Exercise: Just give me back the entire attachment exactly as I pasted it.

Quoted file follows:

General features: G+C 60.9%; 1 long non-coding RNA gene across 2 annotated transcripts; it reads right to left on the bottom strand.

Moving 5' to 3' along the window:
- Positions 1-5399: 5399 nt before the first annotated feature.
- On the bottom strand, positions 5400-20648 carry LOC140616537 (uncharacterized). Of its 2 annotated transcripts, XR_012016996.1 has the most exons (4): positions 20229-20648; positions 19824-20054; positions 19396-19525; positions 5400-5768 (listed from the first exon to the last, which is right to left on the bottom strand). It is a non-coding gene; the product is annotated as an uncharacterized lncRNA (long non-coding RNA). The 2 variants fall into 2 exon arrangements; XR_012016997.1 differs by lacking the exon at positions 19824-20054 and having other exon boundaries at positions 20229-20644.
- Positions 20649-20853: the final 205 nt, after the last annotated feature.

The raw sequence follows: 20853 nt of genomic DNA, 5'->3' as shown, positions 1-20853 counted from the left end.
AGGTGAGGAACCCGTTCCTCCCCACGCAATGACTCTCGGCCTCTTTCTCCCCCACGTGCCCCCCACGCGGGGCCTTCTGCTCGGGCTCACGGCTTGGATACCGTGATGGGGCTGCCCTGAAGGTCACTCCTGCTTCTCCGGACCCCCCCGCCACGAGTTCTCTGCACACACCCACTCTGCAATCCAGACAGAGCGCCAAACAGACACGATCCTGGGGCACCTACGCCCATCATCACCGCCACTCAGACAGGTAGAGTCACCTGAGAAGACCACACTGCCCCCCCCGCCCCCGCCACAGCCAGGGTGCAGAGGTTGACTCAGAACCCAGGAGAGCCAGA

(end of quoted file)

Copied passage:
General features: G+C 60.9%; 1 long non-coding RNA gene across 2 annotated transcripts; it reads right to left on the bottom strand.

Moving 5' to 3' along the window:
- Positions 1-5399: 5399 nt before the first annotated feature.
- On the bottom strand, positions 5400-20648 carry LOC140616537 (uncharacterized). Of its 2 annotated transcripts, XR_012016996.1 has the most exons (4): positions 20229-20648; positions 19824-20054; positions 19396-19525; positions 5400-5768 (listed from the first exon to the last, which is right to left on the bottom strand). It is a non-coding gene; the product is annotated as an uncharacterized lncRNA (long non-coding RNA). The 2 variants fall into 2 exon arrangements; XR_012016997.1 differs by lacking the exon at positions 19824-20054 and having other exon boundaries at positions 20229-20644.
- Positions 20649-20853: the final 205 nt, after the last annotated feature.

The raw sequence follows: 20853 nt of genomic DNA, 5'->3' as shown, positions 1-20853 counted from the left end.
AGGTGAGGAACCCGTTCCTCCCCACGCAATGACTCTCGGCCTCTTTCTCCCCCACGTGCCCCCCACGCGGGGCCTTCTGCTCGGGCTCACGGCTTGGATACCGTGATGGGGCTGCCCTGAAGGTCACTCCTGCTTCTCCGGACCCCCCCGCCACGAGTTCTCTGCACACACCCACTCTGCAATCCAGACAGAGCGCCAAACAGACACGATCCTGGGGCACCTACGCCCATCATCACCGCCACTCAGACAGGTAGAGTCACCTGAGAAGACCACACTGCCCCCCCCGCCCCCGCCACAGCCAGGGTGCAGAGGTTGACTCAGAACCCAGGAGAGCCAGA